This is not to say that the gravitational pull of law does not have effects. As Okediji notes, for example, A2K is oriented more towards the terms of IP law than to discourses of development. I take this to be, in part, a sign of the pull that law has exerted on this emerging mobilization. This leads, in turn, to some of the questions raised by Brown-Nagin. I share her sense that we could learn much from a close analysis of the participants and methods of engagement of the emerging A2K mobilization. I chose to set aside the issue of whether A2K meets one or another definition of a social movement not because debates over how to define social movements are inconsequential, but because they open into a series of questions different than those that animated my project. I also wished to avoid the implication that A2K is “a cohesive and coherent force.” But to accept Brown-Nagin’s invitation for a moment, I wonder: must it be, in order to be considered a social movement? Social movements in our pervasively networked agemay not take the same form as the social movements of the 1960s and 70s (which themselves were arguably full of contradictions and fractious coalitions). One of the more interesting possibilities posed by A2K, and contemporaneous mobilizations such as the “anti-globalization movement,” is that the nature of social mobilization may be changing, and the requirements of successful mobilization along with it.So I fully agree that studying the contours of A2K might provide us with insight into many important questions. As Brown-Nagin and Okediji both rightly point out, we should attend to the role of elites and groups from the North in A2K, in part to address important questions about the nature and limits of organizing around technocratic and transnational issues. Moreover, I would urge special attention to the role that technology plays in the strategies and mobilization of A2K, and in who comes to constitute the center of A2K, especially because, as Brown-Nagin notes, most people in the world have little or no access to many of the technologies through and about which A2K is organizing. Just as interesting are questions about the role that lawmight play in mediating the structure and dynamics of the movement. These issues matter, as Brown-Nagin suggests, in determining who has “strategic priority” in A2K, and which issues and tactics become central to A2K. Part of my motivation for mapping out the role that law has played in this mobilization is to lay the groundwork for precisely these kinds of inquiries, and to facilitate a critical assessment of the likely consequences of the mobilization’s current architecture, discourse, and strategies. Brown-Nagin is very much right that A2K activists are in the process of making choices about who they represent and what they want. These choices will necessarily be informed by theoretical understandings of the nature of freedom and justice in the digital age. It is critical engagement with these questions that I hope to facilitate in future work.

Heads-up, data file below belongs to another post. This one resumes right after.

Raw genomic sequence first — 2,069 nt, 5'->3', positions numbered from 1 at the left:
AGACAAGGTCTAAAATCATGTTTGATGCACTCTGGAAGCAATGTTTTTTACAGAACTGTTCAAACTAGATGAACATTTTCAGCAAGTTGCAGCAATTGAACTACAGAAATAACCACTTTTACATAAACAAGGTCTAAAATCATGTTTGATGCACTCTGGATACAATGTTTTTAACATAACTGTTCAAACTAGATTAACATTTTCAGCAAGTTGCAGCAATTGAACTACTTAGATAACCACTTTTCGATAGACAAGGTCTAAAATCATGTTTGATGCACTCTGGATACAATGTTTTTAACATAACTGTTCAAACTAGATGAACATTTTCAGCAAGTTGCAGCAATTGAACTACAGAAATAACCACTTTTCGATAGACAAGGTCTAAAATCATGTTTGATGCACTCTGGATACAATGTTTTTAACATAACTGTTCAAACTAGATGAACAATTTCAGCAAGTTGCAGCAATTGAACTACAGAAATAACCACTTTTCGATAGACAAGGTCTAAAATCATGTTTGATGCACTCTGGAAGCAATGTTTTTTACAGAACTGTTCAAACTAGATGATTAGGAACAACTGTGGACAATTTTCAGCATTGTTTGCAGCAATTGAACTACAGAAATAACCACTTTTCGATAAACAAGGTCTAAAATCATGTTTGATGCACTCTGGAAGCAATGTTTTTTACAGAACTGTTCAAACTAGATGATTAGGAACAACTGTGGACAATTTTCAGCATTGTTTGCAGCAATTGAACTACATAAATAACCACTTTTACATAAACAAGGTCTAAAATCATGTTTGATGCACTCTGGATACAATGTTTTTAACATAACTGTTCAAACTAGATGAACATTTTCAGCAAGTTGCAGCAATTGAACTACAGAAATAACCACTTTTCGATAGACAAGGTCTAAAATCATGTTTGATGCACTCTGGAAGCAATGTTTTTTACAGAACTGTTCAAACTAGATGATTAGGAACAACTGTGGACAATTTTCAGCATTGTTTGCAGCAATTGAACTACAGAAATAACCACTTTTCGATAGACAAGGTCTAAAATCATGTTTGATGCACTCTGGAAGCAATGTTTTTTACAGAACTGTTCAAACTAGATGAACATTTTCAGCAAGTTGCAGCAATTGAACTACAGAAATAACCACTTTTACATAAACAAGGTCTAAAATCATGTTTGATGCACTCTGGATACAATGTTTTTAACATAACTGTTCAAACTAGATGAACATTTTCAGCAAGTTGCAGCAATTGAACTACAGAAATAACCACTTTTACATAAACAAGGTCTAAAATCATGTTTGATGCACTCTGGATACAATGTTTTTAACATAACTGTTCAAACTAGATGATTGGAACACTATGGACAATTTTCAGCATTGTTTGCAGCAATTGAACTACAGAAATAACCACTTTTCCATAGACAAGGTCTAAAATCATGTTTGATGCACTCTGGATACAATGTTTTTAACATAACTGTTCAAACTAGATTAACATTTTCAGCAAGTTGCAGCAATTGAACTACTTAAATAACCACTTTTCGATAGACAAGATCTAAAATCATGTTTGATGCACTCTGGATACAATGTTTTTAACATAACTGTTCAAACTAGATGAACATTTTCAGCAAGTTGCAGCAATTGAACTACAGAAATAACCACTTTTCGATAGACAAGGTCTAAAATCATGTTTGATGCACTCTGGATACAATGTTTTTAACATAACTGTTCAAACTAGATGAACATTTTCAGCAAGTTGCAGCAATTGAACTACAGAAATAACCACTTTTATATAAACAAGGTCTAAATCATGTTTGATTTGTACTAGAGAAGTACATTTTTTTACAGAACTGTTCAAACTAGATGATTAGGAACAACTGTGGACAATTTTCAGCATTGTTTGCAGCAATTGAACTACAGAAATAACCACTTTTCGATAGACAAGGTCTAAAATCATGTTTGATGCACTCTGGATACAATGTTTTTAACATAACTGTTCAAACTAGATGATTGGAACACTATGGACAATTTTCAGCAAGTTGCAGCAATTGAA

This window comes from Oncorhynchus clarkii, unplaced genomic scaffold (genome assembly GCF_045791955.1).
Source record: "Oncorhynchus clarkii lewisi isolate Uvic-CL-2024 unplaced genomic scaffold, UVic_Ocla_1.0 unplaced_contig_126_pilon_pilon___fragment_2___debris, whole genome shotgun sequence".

Amy Kapczynski is an Assistant Professor of Law at the University of California, Berkeley, School of Law. Her current research occupies the intersections of international law, intellectual property law, and health.
Preferred Citation: Amy Kapczynski, Linking Ideas to Outcomes: A Response, 117 Yale L.J. Pocket Part 289 (2008), http://yalelawjournal.org/forum/linking-ideas-to-outcomes-a-response.